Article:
…”Perhaps conflicts of interest and marketing rather than science have shaped even the often accepted standard that randomized trials study primarily effectiveness, whereas information on harms from medical interventions can wait for case reports and nonrandomized studies. Nonrandomized data are very helpful, but they have limitations, and many harms will remain long undetected if we just wait for spontaneous reporting and other nonrandomized research to reveal them. In an environment where effectiveness benefits are small and shrinking, the randomized trials agenda may need to reprogram its whole mission, including its reporting, toward better understanding of harms.”

    I think there are lessons to be learned from this regarding IT.

    — SS

  19. I want to comment on the very good Vogel article posted on October 27. I agree with 99% of the information in the article as well as many of the article’s comments (SOA, XDS, etc.).

    However, I believe that too many provider organizations suffer from an inability to exchange information within their own boundaries — i.e., intra-organizational interoperability, architectures, and workflow. No wonder it’s difficult to try to exchange information externally when organizations cannot even exchange the information internally. (Maybe MD Anderson is different!)

    Yes, today’s discussions about HIEs are about inter-organizational interoperability, architectures, and workflow. And this might be HIT’s oxymoron.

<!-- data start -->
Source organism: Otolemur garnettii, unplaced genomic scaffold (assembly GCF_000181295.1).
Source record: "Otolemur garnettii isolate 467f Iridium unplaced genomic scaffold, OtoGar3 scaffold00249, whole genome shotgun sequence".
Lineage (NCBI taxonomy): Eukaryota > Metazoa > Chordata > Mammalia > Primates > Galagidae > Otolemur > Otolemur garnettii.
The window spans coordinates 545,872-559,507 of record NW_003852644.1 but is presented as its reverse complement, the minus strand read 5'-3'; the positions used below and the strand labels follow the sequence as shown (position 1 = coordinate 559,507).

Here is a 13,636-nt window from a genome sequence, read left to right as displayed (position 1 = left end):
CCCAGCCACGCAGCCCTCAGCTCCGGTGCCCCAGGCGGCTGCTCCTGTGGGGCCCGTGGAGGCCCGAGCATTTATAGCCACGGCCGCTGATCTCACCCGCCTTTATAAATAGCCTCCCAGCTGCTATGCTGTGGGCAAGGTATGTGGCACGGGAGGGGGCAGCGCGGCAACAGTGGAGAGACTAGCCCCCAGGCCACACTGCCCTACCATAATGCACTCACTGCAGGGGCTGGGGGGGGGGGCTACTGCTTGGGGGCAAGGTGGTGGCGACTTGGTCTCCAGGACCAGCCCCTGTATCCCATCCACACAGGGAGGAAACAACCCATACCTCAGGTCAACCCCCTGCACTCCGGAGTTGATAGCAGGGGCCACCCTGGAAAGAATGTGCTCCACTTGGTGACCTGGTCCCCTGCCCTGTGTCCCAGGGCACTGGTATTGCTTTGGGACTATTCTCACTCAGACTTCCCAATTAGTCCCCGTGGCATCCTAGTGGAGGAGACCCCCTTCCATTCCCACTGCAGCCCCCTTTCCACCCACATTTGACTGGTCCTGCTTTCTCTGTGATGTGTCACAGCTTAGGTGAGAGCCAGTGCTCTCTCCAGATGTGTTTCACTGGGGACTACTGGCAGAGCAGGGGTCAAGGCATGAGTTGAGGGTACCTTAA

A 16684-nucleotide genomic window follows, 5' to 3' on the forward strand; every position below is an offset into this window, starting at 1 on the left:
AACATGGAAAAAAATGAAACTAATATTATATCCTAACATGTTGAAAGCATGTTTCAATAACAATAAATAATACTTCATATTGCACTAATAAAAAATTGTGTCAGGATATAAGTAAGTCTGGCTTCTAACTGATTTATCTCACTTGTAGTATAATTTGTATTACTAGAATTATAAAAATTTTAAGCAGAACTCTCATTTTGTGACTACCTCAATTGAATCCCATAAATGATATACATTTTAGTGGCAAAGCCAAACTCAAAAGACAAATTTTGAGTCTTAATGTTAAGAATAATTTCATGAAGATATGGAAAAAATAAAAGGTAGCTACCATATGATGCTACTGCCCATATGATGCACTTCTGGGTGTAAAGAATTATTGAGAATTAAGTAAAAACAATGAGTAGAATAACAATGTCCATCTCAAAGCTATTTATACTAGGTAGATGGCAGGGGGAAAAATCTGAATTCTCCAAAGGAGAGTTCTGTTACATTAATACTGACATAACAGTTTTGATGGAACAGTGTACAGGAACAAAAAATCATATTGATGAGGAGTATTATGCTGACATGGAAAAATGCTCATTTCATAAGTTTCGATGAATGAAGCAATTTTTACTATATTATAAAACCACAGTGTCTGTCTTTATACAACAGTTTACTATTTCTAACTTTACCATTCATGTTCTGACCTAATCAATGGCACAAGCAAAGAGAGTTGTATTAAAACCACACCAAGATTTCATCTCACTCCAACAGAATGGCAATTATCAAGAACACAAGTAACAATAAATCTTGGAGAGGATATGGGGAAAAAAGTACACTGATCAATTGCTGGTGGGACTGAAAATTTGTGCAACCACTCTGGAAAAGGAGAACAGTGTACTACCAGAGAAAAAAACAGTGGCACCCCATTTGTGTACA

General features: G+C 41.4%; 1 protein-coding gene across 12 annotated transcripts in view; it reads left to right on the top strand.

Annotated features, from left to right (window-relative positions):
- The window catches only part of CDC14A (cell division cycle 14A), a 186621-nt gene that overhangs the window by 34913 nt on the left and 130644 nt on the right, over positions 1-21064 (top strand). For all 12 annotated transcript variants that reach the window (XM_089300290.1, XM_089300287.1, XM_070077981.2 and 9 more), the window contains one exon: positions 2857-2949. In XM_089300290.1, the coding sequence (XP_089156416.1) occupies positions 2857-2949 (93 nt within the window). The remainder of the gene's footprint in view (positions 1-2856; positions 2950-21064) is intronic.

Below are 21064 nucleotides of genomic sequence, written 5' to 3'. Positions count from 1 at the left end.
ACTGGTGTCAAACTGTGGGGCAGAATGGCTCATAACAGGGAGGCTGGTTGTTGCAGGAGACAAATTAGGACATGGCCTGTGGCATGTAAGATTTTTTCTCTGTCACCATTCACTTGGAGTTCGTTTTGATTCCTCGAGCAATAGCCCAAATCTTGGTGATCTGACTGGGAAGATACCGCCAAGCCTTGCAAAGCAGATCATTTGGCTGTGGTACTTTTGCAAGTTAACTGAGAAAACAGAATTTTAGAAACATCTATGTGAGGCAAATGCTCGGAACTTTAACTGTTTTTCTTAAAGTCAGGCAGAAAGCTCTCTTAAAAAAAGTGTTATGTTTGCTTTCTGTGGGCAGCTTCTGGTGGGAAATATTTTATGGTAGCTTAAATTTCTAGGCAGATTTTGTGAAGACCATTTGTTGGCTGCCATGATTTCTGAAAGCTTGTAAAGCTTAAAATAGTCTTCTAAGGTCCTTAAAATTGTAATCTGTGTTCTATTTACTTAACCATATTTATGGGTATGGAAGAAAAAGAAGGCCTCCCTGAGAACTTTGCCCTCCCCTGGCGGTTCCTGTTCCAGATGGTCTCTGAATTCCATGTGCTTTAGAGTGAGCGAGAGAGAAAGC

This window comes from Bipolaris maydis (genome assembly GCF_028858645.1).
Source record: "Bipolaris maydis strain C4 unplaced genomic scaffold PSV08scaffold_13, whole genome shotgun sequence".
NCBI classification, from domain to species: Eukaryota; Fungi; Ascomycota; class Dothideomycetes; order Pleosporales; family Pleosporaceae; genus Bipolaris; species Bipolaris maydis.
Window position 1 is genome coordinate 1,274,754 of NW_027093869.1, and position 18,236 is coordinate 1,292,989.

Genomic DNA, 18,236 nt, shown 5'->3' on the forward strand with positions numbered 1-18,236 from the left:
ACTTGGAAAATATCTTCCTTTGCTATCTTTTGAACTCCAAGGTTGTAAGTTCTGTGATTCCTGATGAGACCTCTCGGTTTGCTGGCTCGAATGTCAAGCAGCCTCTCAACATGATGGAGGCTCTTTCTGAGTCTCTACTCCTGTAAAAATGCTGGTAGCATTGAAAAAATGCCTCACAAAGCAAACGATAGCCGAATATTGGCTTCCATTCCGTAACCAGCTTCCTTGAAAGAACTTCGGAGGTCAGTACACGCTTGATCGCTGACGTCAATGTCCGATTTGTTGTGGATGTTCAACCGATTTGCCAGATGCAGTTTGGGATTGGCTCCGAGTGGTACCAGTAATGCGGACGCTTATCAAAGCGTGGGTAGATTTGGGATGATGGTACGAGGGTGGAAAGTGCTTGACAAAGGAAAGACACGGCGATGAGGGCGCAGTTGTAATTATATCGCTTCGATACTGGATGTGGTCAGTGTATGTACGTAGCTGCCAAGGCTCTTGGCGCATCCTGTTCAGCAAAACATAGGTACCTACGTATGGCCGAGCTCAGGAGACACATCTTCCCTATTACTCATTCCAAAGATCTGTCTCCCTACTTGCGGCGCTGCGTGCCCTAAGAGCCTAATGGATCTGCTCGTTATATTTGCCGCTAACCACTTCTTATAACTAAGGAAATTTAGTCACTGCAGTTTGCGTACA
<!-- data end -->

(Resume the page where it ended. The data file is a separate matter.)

But too many individual organizations suffer from duplicate collection of data in their different care settings, can’t facilitate quick search of relevant data from a variety of their intra-organizational sources, and cannot rank data in terms of relevance to a particular clinical question — all design specs of inter-organizational architecture, as proposed by Vogel.

  20. Appreciate Saravana’s further clarification of the contribution of XDS. One of the challenges here would be for documents/data that do not meet XDS/HL7/DICOM standards and still need to be accessed inter-organizationally.

    Deborah’s comments are right on target–although I will say that MD Anderson has made significant strides using SOA to facilitate intra-organizational data availability. Single vendor solutions try to solve this problem by expecting customers to purchase all their products from a single vendor–works well with some, less so with others, and of course makes inter-organizational interoperability even more challenging and our oxymoron claim a little more legitimate!

  21. last week I commented on an article, here, http://histalk2.com/2011/09/14/readers-write-91411/, which was about interoperability. I stumbled across it and I am NOT a health IT expert, so please forgive me if I don’t know all of your jargon.

    I looked to see if I had a response to my questions, this was about Epic systems, and I see no answer. Forgetting about the particular company, Epic, what really concerns me is that there doesn’t seem to be any agreement in your field about whether interoperability is even possible.

    I researched Epic and there is some talk about the CEO of that firm (forget name) being on a government board that is supposed to implement interoperability, although some say this person’s company doesn’t believe in it.

    What I want to know is, will my doctor be able to share records with my surgeon if the two don’t use the same system of platform from the same provider? Is Epic actually the norm, in other words, that none of these systems can communicate with one another, and if so, then why is a government board trying to make this happen?

    I don’t care about all the politics, which the article I referenced seems to be all about, but I DO care about whether or not my records would be safe and whether or not they can be shared with the people I WANT sharing them.

    Can anyone help me?

    Lance